This book explores the intimate relationship between literature and class in England (and later Britain) from the Peasants’ Revolt at the end of the fourteenth century to the impact of the French Revolution at the end of the eighteenth century and beginning of the nineteenth. It demonstrates how literary texts are determined by class relations and how they represent the interaction of classes in profound and apparently trivial ways. The book argues throughout that class cannot be seen as a modern phenomenon that occurred after the Industrial Revolution but that class divisions and relations have always structured societies and that it makes sense to assume a historical continuity. The book explores a number of themes relating to class: class consciousness; class conflict; commercialization; servitude; the relationship between agrarian and urban society; rebellion; gender relations; and colonization. After outlining the history of class relations in England and, after the union of 1707, Scotland, five chapters explore the ways in which social class consciously and unconsciously influenced a series of writers including Geoffrey Chaucer, William Langland, Edmund Spenser, William Shakespeare, John Taylor, Robert Herrick, Aphra Behn, John Wilmot, earl of Rochester, Daniel Defoe, Stephen Duck, Mary Collier, Frances Burney, Robert Burns, William Blake and William Wordsworth. The book concludes with Percy Bysshe Shelley’s An Address to the Irish People (1812), pointing to the need to explore class relations in the context of the British Isles and Ireland, as well as the British Empire, which a future work will analyse.
, is discussed in this collection by
Natalie Eschenbaum in her chapter on RobertHerrick. Herrick suggests that
‘to sensually engage with things or people is usually to infuse with them, to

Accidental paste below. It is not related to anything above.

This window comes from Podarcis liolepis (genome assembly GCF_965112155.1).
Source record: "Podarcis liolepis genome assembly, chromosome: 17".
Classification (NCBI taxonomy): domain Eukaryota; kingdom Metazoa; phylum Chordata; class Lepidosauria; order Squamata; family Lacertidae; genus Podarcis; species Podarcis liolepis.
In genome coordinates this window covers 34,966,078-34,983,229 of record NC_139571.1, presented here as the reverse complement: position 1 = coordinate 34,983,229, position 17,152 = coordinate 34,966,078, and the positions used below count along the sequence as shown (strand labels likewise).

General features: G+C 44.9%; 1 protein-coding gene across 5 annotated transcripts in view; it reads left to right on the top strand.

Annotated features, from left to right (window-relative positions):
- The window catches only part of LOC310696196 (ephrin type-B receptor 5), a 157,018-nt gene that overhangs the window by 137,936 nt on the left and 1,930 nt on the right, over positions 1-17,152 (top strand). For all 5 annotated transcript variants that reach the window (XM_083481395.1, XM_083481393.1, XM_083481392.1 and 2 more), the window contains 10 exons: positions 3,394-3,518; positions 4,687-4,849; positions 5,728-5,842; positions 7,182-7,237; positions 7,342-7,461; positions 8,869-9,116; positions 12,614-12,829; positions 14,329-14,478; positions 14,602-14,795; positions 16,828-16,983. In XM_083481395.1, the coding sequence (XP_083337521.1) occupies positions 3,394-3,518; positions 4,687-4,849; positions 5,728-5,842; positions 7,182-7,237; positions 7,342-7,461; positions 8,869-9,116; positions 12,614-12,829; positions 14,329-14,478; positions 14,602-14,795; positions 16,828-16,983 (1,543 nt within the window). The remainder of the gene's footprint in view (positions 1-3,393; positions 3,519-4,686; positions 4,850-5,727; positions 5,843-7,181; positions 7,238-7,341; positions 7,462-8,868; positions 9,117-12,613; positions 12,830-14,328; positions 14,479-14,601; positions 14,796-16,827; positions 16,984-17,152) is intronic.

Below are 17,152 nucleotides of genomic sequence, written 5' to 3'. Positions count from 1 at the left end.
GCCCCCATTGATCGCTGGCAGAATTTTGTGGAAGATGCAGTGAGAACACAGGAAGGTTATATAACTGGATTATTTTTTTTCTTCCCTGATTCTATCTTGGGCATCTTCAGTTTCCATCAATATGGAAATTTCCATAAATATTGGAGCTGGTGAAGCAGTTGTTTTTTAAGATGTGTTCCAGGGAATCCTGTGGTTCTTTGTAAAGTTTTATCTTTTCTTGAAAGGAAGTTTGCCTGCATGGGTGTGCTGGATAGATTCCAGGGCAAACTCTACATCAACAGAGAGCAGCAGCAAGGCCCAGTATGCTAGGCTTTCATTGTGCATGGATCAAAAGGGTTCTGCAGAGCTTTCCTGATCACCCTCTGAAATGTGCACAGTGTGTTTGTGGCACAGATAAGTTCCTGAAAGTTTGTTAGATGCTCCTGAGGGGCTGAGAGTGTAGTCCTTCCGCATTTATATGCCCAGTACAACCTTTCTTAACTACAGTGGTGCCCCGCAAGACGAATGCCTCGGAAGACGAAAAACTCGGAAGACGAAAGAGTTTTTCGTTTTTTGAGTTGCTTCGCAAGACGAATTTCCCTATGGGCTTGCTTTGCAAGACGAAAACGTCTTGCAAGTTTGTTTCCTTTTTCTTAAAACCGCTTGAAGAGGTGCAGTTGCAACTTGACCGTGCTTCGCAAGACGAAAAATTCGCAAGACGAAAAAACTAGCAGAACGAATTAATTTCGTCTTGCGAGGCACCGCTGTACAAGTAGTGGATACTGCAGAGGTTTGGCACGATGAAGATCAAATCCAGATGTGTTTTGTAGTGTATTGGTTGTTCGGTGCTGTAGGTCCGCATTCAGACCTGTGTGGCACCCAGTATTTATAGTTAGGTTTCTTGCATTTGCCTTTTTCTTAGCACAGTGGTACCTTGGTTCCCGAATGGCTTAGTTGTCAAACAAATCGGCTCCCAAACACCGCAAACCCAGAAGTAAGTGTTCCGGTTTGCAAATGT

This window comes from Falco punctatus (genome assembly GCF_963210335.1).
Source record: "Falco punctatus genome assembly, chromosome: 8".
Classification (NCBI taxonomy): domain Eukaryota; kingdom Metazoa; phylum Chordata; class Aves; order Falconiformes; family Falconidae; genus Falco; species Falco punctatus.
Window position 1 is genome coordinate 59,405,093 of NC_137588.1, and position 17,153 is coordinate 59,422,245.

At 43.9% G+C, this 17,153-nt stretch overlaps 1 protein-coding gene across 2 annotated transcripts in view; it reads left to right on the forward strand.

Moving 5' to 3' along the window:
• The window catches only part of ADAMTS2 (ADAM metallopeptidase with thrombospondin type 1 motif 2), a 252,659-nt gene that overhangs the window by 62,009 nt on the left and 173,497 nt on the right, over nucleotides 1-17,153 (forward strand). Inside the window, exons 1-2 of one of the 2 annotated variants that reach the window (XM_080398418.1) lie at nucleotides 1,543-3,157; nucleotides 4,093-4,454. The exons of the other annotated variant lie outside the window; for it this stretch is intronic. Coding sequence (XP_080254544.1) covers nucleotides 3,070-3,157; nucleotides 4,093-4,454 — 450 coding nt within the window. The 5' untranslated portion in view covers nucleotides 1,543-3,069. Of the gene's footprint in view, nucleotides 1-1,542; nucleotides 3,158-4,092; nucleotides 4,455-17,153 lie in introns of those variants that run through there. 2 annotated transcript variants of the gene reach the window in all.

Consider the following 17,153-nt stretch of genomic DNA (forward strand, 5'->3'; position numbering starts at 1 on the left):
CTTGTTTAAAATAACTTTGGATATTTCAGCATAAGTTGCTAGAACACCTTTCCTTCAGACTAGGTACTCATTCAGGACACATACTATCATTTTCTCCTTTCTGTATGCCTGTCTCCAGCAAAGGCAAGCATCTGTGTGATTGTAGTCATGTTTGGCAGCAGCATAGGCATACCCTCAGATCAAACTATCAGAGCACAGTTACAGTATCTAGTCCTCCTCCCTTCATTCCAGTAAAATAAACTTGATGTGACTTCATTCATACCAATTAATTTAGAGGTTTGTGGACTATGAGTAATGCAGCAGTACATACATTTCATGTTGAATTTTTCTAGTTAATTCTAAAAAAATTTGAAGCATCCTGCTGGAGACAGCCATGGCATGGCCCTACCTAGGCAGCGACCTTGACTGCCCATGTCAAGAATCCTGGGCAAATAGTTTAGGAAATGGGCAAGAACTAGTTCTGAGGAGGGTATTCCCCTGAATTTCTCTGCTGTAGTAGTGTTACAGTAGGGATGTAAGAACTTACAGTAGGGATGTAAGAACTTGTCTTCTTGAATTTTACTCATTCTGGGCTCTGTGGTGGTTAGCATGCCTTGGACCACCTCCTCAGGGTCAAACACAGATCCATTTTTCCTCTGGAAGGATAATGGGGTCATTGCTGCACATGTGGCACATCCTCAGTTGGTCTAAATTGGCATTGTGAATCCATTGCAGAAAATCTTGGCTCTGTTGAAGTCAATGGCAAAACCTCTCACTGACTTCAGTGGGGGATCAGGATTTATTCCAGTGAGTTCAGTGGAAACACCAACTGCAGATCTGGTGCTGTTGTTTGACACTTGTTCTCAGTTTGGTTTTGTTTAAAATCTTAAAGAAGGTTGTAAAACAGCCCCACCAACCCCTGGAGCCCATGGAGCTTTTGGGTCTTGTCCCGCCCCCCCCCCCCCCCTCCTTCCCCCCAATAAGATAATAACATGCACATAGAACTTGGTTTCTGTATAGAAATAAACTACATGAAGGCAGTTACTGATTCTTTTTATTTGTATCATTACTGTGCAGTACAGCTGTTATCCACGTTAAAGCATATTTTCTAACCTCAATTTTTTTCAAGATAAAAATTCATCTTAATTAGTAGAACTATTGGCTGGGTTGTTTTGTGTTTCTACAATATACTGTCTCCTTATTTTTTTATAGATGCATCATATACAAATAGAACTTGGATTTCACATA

melt into them, to liquefy’ (p. 115); here the double nature of the senses seems
to be invoked deliberately by Herrick in order to express the nature of desire.
Equally, the process of sense perception is bound up with the humoral condition of an individual subject. Some of the chapters in this volume are right,
he could combine the
two, much as John Hall, George Herbert, and RobertHerrick did. In terms of
documentary records, we know very little, but the little we do know points to
his connections with London clergymen. Spenser's name, for example, does not
appear in the admission records of Merchant Taylors’ School. As I discuss in Chapter 1 , ‘Lineage and the
“Nowell Account Book”’, we know that he attended this school
only because he was the
Ralph Knevet's Supplement of the Faery Queene (1635) is a narrative and allegorical work, which weaves together a complex collection of tales and episodes, featuring knights, ladies, sorcerers, monsters, vertiginous fortresses and deadly battles – a chivalric romp in Spenser's cod medieval style. The poem shadows recent English history, and the major military and political events of the Thirty Years War. But the Supplement is also an ambitiously intertextual poem, weaving together materials from mythic, literary, historical, scientific, theological, and many other kinds of written sources. Its encyclopaedic ambitions combine with Knevet's historical focus to produce an allegorical epic poem of considerable interest and power. This new edition of Knevet's Supplement, the first scholarly text of the poem ever published, situates it in its literary, historical, biographical, and intellectual contexts. An extensive introduction and copious critical commentary, positioned at the back of the book, will enable students and scholars alike to access Knevet's complicated and enigmatic meanings, structures, and allusions.
William Douglas’ funeral elegy on the Second Earl of Lothian
elegies are nearly silent on those who took their own lives. 1 A rare exception is
RobertHerrick’s poem, ‘To the
reverend shade of his religious Father’, in which the poet
apologizes that it has taken thirty-five years (‘seven
Lusters ’) for him to offer appropriate
Purification, candles, and the Inviolata as music for churching
Jane D. Hatter
In some literature, including the poem by
RobertHerrick quoted in footnote 35 below, it is viewed as
another wedding night.
Paula Rieder, On the purification of women:
churching in northern France, 1100–1500
(New York: Palgrave Macmillan, 2006